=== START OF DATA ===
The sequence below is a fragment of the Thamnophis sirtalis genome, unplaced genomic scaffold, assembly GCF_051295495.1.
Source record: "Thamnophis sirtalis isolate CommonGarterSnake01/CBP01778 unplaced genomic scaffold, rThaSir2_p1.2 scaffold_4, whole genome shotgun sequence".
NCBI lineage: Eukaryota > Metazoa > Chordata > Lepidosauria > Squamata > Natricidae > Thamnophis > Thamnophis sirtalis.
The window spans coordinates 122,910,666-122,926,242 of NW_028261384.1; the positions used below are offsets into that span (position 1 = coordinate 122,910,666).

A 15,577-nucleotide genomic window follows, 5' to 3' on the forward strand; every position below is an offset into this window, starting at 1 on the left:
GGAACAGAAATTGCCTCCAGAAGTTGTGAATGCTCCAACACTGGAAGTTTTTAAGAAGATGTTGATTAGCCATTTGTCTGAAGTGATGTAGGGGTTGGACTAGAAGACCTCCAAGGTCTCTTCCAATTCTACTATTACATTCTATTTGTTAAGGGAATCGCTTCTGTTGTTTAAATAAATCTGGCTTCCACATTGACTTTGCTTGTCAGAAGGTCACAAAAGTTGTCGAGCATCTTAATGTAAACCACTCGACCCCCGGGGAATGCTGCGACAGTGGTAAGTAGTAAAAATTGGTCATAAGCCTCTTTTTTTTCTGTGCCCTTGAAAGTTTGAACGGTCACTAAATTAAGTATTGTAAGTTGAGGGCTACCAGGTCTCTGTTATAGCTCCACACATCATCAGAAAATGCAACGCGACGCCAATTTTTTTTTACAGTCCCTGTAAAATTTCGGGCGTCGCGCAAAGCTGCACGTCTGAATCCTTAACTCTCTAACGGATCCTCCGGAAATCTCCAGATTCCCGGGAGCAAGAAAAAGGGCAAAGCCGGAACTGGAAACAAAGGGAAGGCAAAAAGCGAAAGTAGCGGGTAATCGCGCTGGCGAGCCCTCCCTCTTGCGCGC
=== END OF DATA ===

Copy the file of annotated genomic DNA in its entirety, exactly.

The sequence below is a fragment of the Thamnophis sirtalis genome, unplaced genomic scaffold, assembly GCF_051295495.1.
Source record: "Thamnophis sirtalis isolate CommonGarterSnake01/CBP01778 unplaced genomic scaffold, rThaSir2_p1.2 scaffold_4, whole genome shotgun sequence".
NCBI lineage: Eukaryota > Metazoa > Chordata > Lepidosauria > Squamata > Natricidae > Thamnophis > Thamnophis sirtalis.
The window spans coordinates 122,910,666-122,926,242 of NW_028261384.1; the positions used below are offsets into that span (position 1 = coordinate 122,910,666).

A 15,577-nucleotide genomic window follows, 5' to 3' on the forward strand; every position below is an offset into this window, starting at 1 on the left:
GGAACAGAAATTGCCTCCAGAAGTTGTGAATGCTCCAACACTGGAAGTTTTTAAGAAGATGTTGATTAGCCATTTGTCTGAAGTGATGTAGGGGTTGGACTAGAAGACCTCCAAGGTCTCTTCCAATTCTACTATTACATTCTATTTGTTAAGGGAATCGCTTCTGTTGTTTAAATAAATCTGGCTTCCACATTGACTTTGCTTGTCAGAAGGTCACAAAAGTTGTCGAGCATCTTAATGTAAACCACTCGACCCCCGGGGAATGCTGCGACAGTGGTAAGTAGTAAAAATTGGTCATAAGCCTCTTTTTTTTCTGTGCCCTTGAAAGTTTGAACGGTCACTAAATTAAGTATTGTAAGTTGAGGGCTACCAGGTCTCTGTTATAGCTCCACACATCATCAGAAAATGCAACGCGACGCCAATTTTTTTTTACAGTCCCTGTAAAATTTCGGGCGTCGCGCAAAGCTGCACGTCTGAATCCTTAACTCTCTAACGGATCCTCCGGAAATCTCCAGATTCCCGGGAGCAAGAAAAAGGGCAAAGCCGGAACTGGAAACAAAGGGAAGGCAAAAAGCGAAAGTAGCGGGTAATCGCGCTGGCGAGCCCTCCCTCTTGCGCGC